Whatever your reason for travelling solo - regular buddy can't get time off work, family holidays end up in family fights, or you just love time alone - the ins and outs of how to plan a solo dive holiday are not so different from planning a regular dive holiday. The main difference? You get to make all the decisions yourself. A solo dive holiday is the perfect opportunity to dust off your bucket list of places to go and critters to see, free from any objections. Maybe your regular travel buddy is a non-diver and liveaboards have been off the cards, or maybe your regular dive buddy doesn't like cooler water, but you have a hankering for donning your drysuit and dipping into Iceland's frigid lakes. With nobody to disagree with you on your solo dive holiday, the world (or at least the part of it you chose to visit) is your oyster, and you can dive to your heart's content...
Choosing a destination
The first step in how to plan a solo dive holiday is choosing your destination. And if there's always been a certain place at the top of your list that doesn't appeal to your regular buddy, now's your chance to tick it off. When you have the whole world at your disposal, it can feel a little overwhelming, but you can narrow down your options by first deciding whether you would prefer a land-based holiday or a liveaboard trip.
Liveaboard trips can be great for meeting new people and (if you're lucky) making new dive buddies, but if you're looking for a bit of 'me time,' an off-the-beaten-track luxury resort may be the better choice. Some are put off liveaboard diving as a solo traveller, fearing they'll be the sole solo diver, but many liveaboard companies run special solo diver trips where everyone on board is in the same boat (both figuratively and literally).
There are a number of dive resorts around the world that cater well to solo travellers. Dedicated dive resorts, in particular, are great for solo divers as there'll be plenty of other divers around for you to buddy with, and finding one with a similar level of experience should be easier than at a family-orientated resort with a dive centre nearby.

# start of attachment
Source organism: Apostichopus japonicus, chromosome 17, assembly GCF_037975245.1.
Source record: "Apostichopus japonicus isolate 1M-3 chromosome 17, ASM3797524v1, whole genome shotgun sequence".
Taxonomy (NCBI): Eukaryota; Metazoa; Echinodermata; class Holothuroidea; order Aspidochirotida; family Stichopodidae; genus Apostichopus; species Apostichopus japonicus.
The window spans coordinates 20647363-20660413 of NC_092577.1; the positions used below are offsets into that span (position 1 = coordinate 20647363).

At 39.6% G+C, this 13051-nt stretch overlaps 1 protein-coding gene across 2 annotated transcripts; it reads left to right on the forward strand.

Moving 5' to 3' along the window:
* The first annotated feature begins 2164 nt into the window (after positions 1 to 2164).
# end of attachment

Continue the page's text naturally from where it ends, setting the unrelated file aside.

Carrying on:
Similar to the liveaboard companies, some dive resorts around the world also run special weeks for solo divers, where there will be many other buddy-less divers around and single-room supplements are reduced or waived. Heading to a dedicated dive resort or one that runs a solo divers' week not only ensures you will easily find a buddy, but there will also be lots of like-minded people around to socialise with post-dive too.
Off the beaten track Vs the well-trodden road
If you're leaning towards a resort-based solo dive trip, so you can also enjoy some cultural tours and land-based exploration, then knowing how you wish to spend your holiday time can help you narrow down your choices. If you plan to be social and want to meet new people, busier tourist spots like Bali and Mexico's Yucatan Peninsula are popular among independent travellers. There are plenty of options here for filling your days with interesting excursions, tropical beaches to laze on, and diverse diving on offer.
If you're looking for a more peaceful escape, off-the-beaten-track destinations and resorts may be better suited to your travel plans. Archipelagic nations with myriad islands can be great for finding a peaceful spot away from the madding crowds, and destinations like Fiji, the Philippines and the Caribbean are great for island hopping or hiding yourself away in paradisiacal peace.
Learning new skills
Travelling without a buddy can be a great opportunity to learn some new skills or to improve your current skill set. If you enjoy underwater photography, but your partner doesn't, heading off to a week-long underwater photography workshop will allow you to refine your skills and geek out with divers who share your passion. Then, post-dive kick back with a cold beer and spend the evening comparing photos and trading tips.
Another great course to take on a solo dive holiday is, rather aptly, the solo diver course. The course teaches you how to plan and safely conduct dives without a buddy, with an emphasis on gas management and equipment redundancy. Different dive agencies have different names for the course - self-reliant diver, independent diver or solo diver - and, although it's not for everyone, it's perfect for experienced divers visiting dive resorts where there is an easy, shallow house reef on your doorstep.
Less is more
Sometimes, when it comes to how to plan a solo dive holiday, less is more. The less planning you do, the more freedom you'll have. And with nobody else to protest, you can make your plans on the fly and change them whenever you please. If you're feeling particularly intrepid, simply decide on a destination and a resort, jump on your flight and see what destiny has in store for you.